Bane’s forces, bless their hearts, give the cops warning before firing. How odd, that they have rules of engagement at this point, against men they entombed months earlier! The beat is meant, of course, to show the complete inversion of roles: the police are now the brave dissidents heading into confrontation with the now de facto criminal police state, ensconced in the corridors of power, complete with Attic Revival Greek temple style white-stone columned buildings. Whatever his pretensions, Bane is the new boss, same as the old boss, but with sharper fangs.
Batman appears, briefly, to spur on the cops, like a magic talisman, and we’re reminded that he, officially, was a wanted criminal at the top of the narrative. Now he’s a police mascot, defender and cheerleader. The police assault, as it happens, is a distraction, to concentrate Bane’s forces on his HQ while Selina blows a hole in the tunnel blockage, Blake organizes an orphan exodus and Gordon searches for the bomb. (Even with Bruce being his most selfless, it still pays to be his friend — no one he cares about is on the front lines of the assault.
Batman parks The Bat somewhere and joins in the fray at Bane HQ. ”You came back to die with your city,” snorts Bane, and Batman answers “No, I came to stop you.” It seems like an odd answer, a little on the nose even, except that it means that Bruce/Batman no longer considers Gotham “his city,” or even Batman as his identity, he’s simply here as a defender. Maybe that’s why he’s finally appearing in daylight — he’s not even a Dark Knight anymore, he’s become his own Daytime Batman.
In the fracas, Batman punches Bane’s mask and damages it, causing Bane to blanch. How strange, and how fitting, that the World’s Greatest Detective couldn’t figure out that his nemesis’s weakness is his mask. He keeps going until Bane is broken, using the time-honored World’s Greatest Detective method of obtaining information, punching and screaming a question over and over. Bane, still stunned that Bruce made it out of the pit, fills him in on the final clue (the last person to help Bruce solve a case by giving him information): he is not the child of the pit, he never did escape the pit (literally and metaphorically). The child of the pit, Ra’s Al Ghul’s child, is Miranda, or rather, Talia, who now takes over as lead villain of the piece (a belated anti-Catwoman to Bane, to match being an anti-Selina to Bruce), who now literally stabs Batman in the back and reveals that she is the trigger-man for the bomb. ”Although I am not ordinary,” she says, wielding the detonator, “I am a citizen.” So, while Bruce has been hemming and hawing about what to do with this city he think of as his, he’s forgotten that he is not the only one who thinks that way — Talia has been planning, for years now, to dispose of a city she lives in, a full anti-Bruce.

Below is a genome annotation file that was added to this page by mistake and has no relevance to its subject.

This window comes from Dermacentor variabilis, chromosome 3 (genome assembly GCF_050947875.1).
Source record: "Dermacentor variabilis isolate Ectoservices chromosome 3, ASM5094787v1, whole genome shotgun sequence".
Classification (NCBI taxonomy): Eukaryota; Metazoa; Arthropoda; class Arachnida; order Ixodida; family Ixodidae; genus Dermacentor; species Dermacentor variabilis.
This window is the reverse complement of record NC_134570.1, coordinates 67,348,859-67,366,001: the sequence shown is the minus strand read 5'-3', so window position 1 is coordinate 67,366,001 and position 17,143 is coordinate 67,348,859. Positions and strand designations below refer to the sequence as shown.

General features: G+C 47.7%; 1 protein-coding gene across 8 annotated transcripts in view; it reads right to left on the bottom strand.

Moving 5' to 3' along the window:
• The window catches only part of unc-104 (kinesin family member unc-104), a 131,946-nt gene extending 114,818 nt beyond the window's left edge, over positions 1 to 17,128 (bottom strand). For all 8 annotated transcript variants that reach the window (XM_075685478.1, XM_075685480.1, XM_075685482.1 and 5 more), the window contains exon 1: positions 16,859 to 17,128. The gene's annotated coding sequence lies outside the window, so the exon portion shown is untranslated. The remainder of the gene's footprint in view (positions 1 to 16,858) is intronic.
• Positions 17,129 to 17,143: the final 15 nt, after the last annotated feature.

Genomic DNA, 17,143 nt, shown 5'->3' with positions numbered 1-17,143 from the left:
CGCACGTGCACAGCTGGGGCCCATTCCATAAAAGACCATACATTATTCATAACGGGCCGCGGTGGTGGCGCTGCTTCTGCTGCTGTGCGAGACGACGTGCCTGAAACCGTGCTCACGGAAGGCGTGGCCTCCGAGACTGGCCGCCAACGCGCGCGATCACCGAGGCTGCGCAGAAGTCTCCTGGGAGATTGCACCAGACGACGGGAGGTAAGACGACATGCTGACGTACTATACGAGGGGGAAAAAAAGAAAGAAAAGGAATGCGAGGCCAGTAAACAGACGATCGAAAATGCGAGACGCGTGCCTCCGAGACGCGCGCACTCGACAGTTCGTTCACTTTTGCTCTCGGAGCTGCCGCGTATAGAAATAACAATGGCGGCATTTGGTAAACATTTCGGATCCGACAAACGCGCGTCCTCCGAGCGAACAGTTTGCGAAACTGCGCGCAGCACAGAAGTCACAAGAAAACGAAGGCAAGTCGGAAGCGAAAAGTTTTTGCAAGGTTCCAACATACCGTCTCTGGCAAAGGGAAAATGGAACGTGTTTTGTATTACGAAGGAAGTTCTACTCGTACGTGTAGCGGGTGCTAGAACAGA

And so we learn that Talia is the child of Ra’s Al Ghul, and that Bane is her protector, was her protector, her Blake, her Batman, in the society of the Pit, and that Bane’s illness, the reason for his mask, sprang from his fatherly love for Talia, and was the reason he could never be with her again. Ra’s Al Ghul, we are told, couldn’t accept Bane as a brother because he was too dark, too much in the shadows for the League of Shadows, but it seems that Ra’s real problem with Bane was that he was a competitor for his daughter’s love. Which makes Bane an anti-Alfred, a fill-in for Talia’s absent father, tossed aside when he is no longer needed, reclaimed by the daughter who loves him. Bane has given himself utterly to Talia as Alfred gave himself to Bruce, but Talia stood by Bane and made her part of her life while Bruce ignored Alfred, took him for granted and let him walk away rather than change his life.